Govt ‘ready’ to open Taliban office in Afghanistan, says President Ashraf Ghani


Afghanistan President Ashraf Ghani  said the Afghan government is ready to allow the Taliban to open an office in Kabul, Kandahar or Nangarhar, while visiting the Nangarhar province on Sunday, according to a report by TOLOnews.

He stated that he will sacrifice his own life for “a sustainable peace and a peace with dignity” that will eventually come to the country, the report said.

According to the report, Ghani’s remarks are not new, but despite the government’s offers, the Taliban has until now refused to hold talks with the government.

“We want peace in Mecca. Is that satisfactory or Moscow?” asked Ghani, as per the report. “The nation says that they (Afghan politicians and Taliban members) did not go to Mecca but they went to Moscow (for talks on peace); therefore, they should answer to this question.”

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He said that it was expected of him to give up his position for peace, but added that this post was given to him by the people who voted for him and that this will not be compromised, according to the report.

The report quoted a few delegates who had attended the Moscow talks stating that the main message to emerge from the meeting was that the war should end in the country and ways to attain peace need to be found.

“Ultimately, Taliban has reached the conclusion that it is not possible to fight forever. And the fact that they said that they are not seeking monopolization of power and that everyone should come together and establish a new system in Afghanistan; this means that Taliban is not in favor of the past experience that monopolization of power cannot help bring peace to Afghanistan,” said Wahid Muzhda, a delegate who attended Moscow talks, quoted in the report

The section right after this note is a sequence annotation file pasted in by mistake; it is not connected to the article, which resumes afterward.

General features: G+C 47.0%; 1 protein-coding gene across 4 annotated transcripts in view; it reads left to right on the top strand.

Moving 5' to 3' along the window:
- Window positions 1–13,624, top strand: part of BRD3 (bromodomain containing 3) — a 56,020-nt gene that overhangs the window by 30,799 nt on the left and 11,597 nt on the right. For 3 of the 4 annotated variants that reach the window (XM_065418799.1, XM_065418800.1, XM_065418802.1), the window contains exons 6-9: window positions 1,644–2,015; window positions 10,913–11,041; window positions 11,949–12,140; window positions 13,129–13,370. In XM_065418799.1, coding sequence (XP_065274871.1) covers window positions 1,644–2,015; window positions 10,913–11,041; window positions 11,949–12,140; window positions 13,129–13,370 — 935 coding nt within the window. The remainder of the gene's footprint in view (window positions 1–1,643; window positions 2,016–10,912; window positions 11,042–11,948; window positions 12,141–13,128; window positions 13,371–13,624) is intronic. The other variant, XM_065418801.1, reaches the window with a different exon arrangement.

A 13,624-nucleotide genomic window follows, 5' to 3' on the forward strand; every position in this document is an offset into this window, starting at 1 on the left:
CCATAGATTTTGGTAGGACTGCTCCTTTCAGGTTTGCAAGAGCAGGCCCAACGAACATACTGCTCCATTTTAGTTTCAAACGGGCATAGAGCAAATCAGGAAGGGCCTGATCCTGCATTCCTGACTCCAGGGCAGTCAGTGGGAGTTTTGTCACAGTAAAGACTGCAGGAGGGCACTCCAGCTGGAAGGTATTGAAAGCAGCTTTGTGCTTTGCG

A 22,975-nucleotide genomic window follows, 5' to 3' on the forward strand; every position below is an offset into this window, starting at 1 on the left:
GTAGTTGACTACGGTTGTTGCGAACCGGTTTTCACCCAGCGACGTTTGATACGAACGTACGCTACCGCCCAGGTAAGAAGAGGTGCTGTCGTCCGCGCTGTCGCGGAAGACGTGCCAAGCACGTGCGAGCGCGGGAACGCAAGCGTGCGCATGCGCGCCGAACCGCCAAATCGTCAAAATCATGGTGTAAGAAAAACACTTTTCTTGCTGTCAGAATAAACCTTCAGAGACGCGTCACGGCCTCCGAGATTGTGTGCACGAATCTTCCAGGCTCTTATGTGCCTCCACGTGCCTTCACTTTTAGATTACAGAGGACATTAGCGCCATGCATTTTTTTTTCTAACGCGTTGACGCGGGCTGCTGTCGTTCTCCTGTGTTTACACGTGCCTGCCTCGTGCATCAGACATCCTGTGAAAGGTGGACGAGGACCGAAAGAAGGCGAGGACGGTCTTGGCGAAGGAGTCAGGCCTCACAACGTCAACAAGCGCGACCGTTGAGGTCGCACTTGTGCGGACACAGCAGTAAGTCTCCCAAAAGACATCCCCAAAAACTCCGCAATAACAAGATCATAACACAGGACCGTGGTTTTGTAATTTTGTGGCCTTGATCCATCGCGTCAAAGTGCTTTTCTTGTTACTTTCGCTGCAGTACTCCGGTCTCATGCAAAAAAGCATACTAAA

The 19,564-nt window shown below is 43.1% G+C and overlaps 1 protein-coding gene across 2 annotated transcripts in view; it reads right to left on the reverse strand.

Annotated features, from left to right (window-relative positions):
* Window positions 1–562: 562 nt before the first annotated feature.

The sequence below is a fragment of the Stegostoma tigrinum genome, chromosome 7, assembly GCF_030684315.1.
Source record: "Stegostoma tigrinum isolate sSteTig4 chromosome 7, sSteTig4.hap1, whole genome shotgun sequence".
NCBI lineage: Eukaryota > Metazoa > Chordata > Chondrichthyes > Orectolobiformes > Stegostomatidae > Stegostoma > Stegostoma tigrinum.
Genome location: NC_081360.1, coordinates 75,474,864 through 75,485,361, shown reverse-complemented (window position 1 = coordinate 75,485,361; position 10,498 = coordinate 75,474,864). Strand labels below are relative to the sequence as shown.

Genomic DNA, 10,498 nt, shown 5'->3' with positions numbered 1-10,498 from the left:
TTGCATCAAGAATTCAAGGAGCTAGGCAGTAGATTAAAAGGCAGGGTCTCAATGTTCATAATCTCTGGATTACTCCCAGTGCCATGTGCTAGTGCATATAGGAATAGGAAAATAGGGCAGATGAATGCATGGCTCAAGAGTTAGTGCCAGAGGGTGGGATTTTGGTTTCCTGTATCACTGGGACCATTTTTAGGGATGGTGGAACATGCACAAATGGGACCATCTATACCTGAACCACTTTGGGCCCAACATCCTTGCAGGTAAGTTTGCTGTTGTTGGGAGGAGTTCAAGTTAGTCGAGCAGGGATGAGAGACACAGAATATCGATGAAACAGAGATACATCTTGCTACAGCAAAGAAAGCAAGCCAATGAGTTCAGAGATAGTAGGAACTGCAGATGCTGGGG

Political affairs analyst Nazar Mohammad Motmaen, who had also attended the talks, said, in the report, that other key points to come out of the meeting was that the Afghan politicians saw a “flexibility” in Taliban’s views towards women and the social and political role they play.

“They did not have problems about women’s education, business and a role in government if Islamic principles and Afghan values are considered. This was the issue on which the women delegates there (in Moscow talks) were convinced about it,” the report quoted him as having said.

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An official from Afghanistan’s High Peace Council, the report, said some parts of the Moscow resolution will be added to their agenda, despite government skepticism over talks.

“The High Peace Council is studying the resolution issued at Moscow talks. The parts of the resolution which are in favor of Afghans will be considered in daily activities of the council,” said Sayed Ehsan Taheri, spokesman for the High Peace Council, as per his quote in the report.

The agreements made during the talks include the withdrawal of foreign troops from Afghanistan, support to Doha talks, removing Taliban members’ names from the UN blacklist, the release of their prisoners and legitimizing Taliban’s Qatar office.

The US Special Representative for Afghanistan Reconciliation Zalmay Khalilzad said last month that they had agreed on a draft for peace when he held six-day talks with Taliban members in Doha late last month, the report stated.

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Recently, Taliban had appointed co-founder Mullah Abdul Ghani Baradar as the leader of their political office in Qatar to lead talks with the United States to end the Afghan war.

The Taliban had issued a statement to announce Baradar’s appointment and a reshuffle in their team to put senior leaders into key positions as the talks with US officials gain momentum.

Meanwhile, Khalilzad said the United States is hoping they can strike a peace deal before the presidential elections in Afghanistan scheduled for July.

“It will be better for Afghanistan if we could get a peace agreement before the election, which is scheduled in July,” Khalilzad said, adding that there remained “a lot of work” to do.

“We are after a peace agreement, not a withdrawal agreement. A peace agreement can allow withdrawal,” Khalilzad said.

He added that “elections make the peace agreement more complicated”.

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